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Transcript
magnetic interaction
There is interaction between a particle and other bodies which depends on
the charge of the particle, its position and its velocity (and its spin). We
call this interaction a magnetic interaction. Moving charged particles in
the body cause the magnetic interaction.
B

++
v
F
O
The region of space in
which magnetic forces
can be exerted is called
a magnetic field.
magnetic field vector


The magnetic field vector B at position r is a vector such that,
at this position, the magnetic force exerted on a particle with

charge q, moving with velocity v, would be

 
FB  qv  B
B
F
++
v
the cyclotron frequency



 FB q 
 qB  
a 
  v
 v  B    
m m
 m
Recall that in a uniform circular
motion:
  
a =  v
B

++
v
F
O
In a uniform magnetic field, the
particle moves with constant
angular velocity along the
magnetic field


qB

m
work due to magnetic interaction
ds
+
v
F

  
dWB  FB  d s  FB  vdt  0
B
The magnetic work performed on the particle is zero.
(A magnetic field cannot change the speed of a particle.)
magnetic force "on a current"
B
Ids
dF
I

The (differential) force dF, exerted on a
(differential) segment, depends on the
current I in the wire, the size ds and
orientation ŝ of the segment, and the
magnetic field vector B at the location of
the segment:

 
dF  Id s  B


 
 
dF  qvdsˆ  B  nAds   nvdq  A  ds  B  Id s  B
magnetic moment

The magnetic moment of an object is a vector  such that


the magnetic torque
exerted on the object (about its
center of the mass) placed in the magnetic field B is
  
  B


Puzzle. What is the direction of
the magnetic moment
of a compass needle?
B
N
B
B
S
B
magnetic moment of a current loop
The magnetic moment of a wire loop carrying current depends
 
 loop.
a and the area
a A of the
current
 Iin the
 loop
on the
 1  2  3  4  Ib  nˆ  B  Ib  nˆ  B  0  0  IA  B
2 
2
  IA
n̂

F1
b

B




a
F2
potential energy
The potential energy of an object in a magnetic field
depends on the magnetic moment of the object and the
magnetic field at its location
 
U    B


S
N
S
N
The Lorentz force
When the particle moves in the presence of both a magnetic
field and an electric field, the net force depends on both fields:


 
F  qE  qv  B
Example. The Hall effect
V
qvd B  qEH
VH  E H d  v d Bd
d
VH 
IB
nqA
+
+
+
+
+
+
+
FB
d
vd
+
_
FE
_
_
_
I
_
_
_
Maxwell's equations
. . . and God said:
Let . . .
  Q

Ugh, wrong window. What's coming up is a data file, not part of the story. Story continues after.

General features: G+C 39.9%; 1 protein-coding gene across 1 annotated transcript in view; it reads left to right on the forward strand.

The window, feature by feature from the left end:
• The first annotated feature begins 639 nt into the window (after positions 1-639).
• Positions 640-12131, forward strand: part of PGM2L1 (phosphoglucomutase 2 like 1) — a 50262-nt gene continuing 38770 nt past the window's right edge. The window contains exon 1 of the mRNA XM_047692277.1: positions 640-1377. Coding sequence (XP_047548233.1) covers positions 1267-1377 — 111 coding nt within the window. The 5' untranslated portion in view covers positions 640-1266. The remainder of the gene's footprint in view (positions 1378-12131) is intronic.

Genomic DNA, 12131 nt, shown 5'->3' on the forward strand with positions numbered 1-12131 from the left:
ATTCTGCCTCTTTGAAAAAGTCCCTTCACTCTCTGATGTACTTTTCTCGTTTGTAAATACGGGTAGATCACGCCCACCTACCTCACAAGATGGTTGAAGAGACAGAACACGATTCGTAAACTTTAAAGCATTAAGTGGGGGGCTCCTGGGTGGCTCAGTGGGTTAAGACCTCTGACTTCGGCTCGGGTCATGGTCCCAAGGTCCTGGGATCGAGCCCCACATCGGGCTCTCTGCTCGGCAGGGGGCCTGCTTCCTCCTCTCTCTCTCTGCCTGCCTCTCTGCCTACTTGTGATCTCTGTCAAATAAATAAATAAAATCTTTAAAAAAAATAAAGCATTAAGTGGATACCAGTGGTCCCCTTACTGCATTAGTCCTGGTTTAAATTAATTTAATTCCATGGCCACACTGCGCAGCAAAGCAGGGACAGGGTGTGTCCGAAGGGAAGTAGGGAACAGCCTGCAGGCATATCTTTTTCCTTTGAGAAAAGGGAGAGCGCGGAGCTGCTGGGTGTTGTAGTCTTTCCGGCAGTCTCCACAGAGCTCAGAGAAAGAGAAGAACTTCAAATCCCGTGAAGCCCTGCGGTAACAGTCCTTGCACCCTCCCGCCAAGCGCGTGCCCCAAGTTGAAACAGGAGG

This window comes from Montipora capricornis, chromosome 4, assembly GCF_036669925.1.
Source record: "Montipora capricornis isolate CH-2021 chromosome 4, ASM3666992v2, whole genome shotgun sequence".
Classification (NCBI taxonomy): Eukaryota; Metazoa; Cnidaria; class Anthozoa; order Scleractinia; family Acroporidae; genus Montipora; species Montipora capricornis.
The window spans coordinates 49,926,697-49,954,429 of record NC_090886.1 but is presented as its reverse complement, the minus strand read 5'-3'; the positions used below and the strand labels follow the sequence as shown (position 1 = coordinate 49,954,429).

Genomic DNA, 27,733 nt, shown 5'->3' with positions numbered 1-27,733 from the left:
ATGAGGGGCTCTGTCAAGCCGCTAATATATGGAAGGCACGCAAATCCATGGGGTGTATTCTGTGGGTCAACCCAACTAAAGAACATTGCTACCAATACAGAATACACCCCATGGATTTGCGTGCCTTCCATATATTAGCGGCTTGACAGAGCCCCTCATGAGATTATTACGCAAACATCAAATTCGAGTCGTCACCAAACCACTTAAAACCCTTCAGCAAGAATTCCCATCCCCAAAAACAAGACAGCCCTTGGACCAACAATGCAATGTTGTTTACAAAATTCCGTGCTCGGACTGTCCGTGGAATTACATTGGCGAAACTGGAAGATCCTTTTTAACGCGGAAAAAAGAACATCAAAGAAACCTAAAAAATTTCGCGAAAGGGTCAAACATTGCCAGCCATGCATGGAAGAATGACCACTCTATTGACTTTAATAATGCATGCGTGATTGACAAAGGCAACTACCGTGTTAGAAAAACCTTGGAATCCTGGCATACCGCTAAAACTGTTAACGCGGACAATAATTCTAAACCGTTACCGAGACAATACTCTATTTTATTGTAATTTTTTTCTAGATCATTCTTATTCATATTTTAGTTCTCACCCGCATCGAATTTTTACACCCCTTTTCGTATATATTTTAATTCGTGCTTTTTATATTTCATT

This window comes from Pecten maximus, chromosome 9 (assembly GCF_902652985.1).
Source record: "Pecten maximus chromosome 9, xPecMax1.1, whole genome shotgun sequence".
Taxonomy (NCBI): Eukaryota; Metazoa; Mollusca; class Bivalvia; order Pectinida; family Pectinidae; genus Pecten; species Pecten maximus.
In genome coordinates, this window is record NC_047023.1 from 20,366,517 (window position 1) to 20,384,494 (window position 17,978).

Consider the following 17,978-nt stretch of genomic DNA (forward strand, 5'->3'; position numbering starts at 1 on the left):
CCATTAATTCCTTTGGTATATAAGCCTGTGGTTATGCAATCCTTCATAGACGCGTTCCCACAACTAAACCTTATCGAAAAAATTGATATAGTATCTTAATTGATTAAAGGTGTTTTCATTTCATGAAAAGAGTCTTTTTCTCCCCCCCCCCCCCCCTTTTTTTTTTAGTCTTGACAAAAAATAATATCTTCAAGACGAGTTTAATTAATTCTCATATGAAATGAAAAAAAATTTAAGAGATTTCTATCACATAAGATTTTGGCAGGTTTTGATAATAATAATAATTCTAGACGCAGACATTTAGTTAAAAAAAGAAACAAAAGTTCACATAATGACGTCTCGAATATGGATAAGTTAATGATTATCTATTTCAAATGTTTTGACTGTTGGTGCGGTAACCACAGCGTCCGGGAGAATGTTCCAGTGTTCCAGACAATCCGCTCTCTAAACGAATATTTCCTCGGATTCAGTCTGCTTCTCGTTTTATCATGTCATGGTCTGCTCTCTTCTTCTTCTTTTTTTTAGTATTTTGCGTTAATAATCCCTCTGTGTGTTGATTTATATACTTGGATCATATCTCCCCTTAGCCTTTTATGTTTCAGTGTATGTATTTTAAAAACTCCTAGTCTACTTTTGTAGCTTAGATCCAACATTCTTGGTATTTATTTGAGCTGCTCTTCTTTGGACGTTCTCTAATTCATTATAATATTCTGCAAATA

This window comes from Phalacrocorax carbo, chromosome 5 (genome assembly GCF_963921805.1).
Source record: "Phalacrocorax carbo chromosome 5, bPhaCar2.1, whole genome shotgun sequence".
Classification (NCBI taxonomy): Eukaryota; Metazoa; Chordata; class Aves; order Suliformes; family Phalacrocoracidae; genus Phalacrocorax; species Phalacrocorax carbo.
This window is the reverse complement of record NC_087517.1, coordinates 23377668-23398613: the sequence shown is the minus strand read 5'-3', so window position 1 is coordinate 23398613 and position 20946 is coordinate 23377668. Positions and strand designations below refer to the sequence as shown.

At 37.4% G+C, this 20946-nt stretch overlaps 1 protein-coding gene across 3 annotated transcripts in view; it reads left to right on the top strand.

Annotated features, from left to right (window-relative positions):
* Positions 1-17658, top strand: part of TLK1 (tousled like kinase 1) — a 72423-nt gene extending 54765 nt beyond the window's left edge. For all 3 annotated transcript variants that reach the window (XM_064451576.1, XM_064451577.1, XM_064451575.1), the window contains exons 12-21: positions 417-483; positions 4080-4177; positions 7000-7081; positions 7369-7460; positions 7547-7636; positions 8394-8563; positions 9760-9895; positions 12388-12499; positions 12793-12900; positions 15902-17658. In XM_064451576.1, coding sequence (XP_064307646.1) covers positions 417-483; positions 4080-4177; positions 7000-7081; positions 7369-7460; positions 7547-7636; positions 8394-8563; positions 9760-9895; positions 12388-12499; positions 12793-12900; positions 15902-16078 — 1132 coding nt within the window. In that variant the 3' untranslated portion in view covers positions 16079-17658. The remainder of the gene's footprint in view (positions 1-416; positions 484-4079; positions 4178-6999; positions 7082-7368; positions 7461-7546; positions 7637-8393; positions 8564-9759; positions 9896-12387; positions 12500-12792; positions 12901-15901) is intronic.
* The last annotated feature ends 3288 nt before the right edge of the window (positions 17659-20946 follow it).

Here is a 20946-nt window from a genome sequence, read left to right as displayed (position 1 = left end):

 E  dA  
0
Gaussian
Surface
d B
 E  ds  
dt
Amperian
Loop
 
 B  dA  0
Gaussian
Surface
d E 

B

d
s



I




0 
0
dt


Amperian
Loop
. . . and there was light.
Gauss‘s law for magnetic fields
The net electric flux through any
The net magnetic flux through
closed (Gaussian) surface is
any closed (Gaussian) surface
proportional to the net charge
is equal to zero:
inside the surface:
 
  B dA q0in
E  dA 
Gausian
0
SSurface
N
Faraday's law of induction
N
B
E
The line integral of the electric
field vector around any closed path
equals the rate of change in the
magnetic flux through any surface
bounded by that path.
 
d B
E

d
s



dt
closed
loop
Ampere-Maxwell law
E
E
B
I
The circulation of the magnetic
field vector around any amperian
loop proportional the sum of the
total conduction current and the
displacement current through any
surface bounded by that path.
 
d E 


 B  ds   0  I   0
dt 

closed
loop
The proportionality coefficient is
called the permeability of free space.
displacement current
The rate of change in the electric field multiplied by the
permittivity of free space is called the displacement current
dE
Id   0
dt
I
Example:
Q
E
-Q
I
Id  0
d E
dt
Q
d 
 0  dQ

 0
I

dt
dt
Example:
Magnetic field of a long straight wire with current
I
v
ds
B
0I
B
2 R
+
R
F
2 R
  2 R
 0 I   B  d s   Bds  B  ds  2R  B
loop
0
0
the Biot-Savart law
dB
Ids
 0 Ids  r
dB 

4
r2
P
r
I
The (differential) magnetic field at
a certain position P produced by a
differential
element
carrying
electric current I depends on the
value of the current and the size
and orientation of the segment.
Example: infinite straight wire with current
I

0 Id s  rˆ
dB y 
 2 
4 r
z
y
dB
x
R
P
r
s

Ids


B  B y  0 IR  
4 -
R
s
2

3
2
 0 I sin   ds


2
4
r
0I
1
R

 2 2
 ds 
2
2
4 R  s
R s

ds
2

 0 IR

4
R
ds
2
s
0
s

IR 
4
R 2 R 2  s2
2

3


2
0I

2R
Interaction between two parallel current
B1
F21
I1
I2
a
1
2




0 l 
F21  I2 l  B1 
 I2  I1  aˆ  
2a

 
0 l 

 I2  aˆ I1  I1  I2   aˆ  
2a
0 l  
I1  I2  aˆ

2a
l
The magnitude of the
magnetic force exerted on
segment l of a wire by the
other wire (infinite) is
0l
F21 
 I1I2
2a
Parallel "currents" attract
and antiparallel repel.
magnetic field of a solenoid
The magnetic field outside
the solenoid is zero
Bout  0
The magnetic field inside
is uniform, its direction is
parallel to the axis, and the
magnitude depends on the
current and the number of
loops per length of the
solenoid
Bin  0nI
N
S
L
I
I
Magnetic properties of matter
When a substance is placed in a (external) magnetic field, its
molecules acquire a magnetic moment related to the external
field. This creates an additional magnetic field (internal).
 


B  B 0  Bm  1  B 0
B0
paramagnetics:  > 1
Bm
diamagnetics:
<1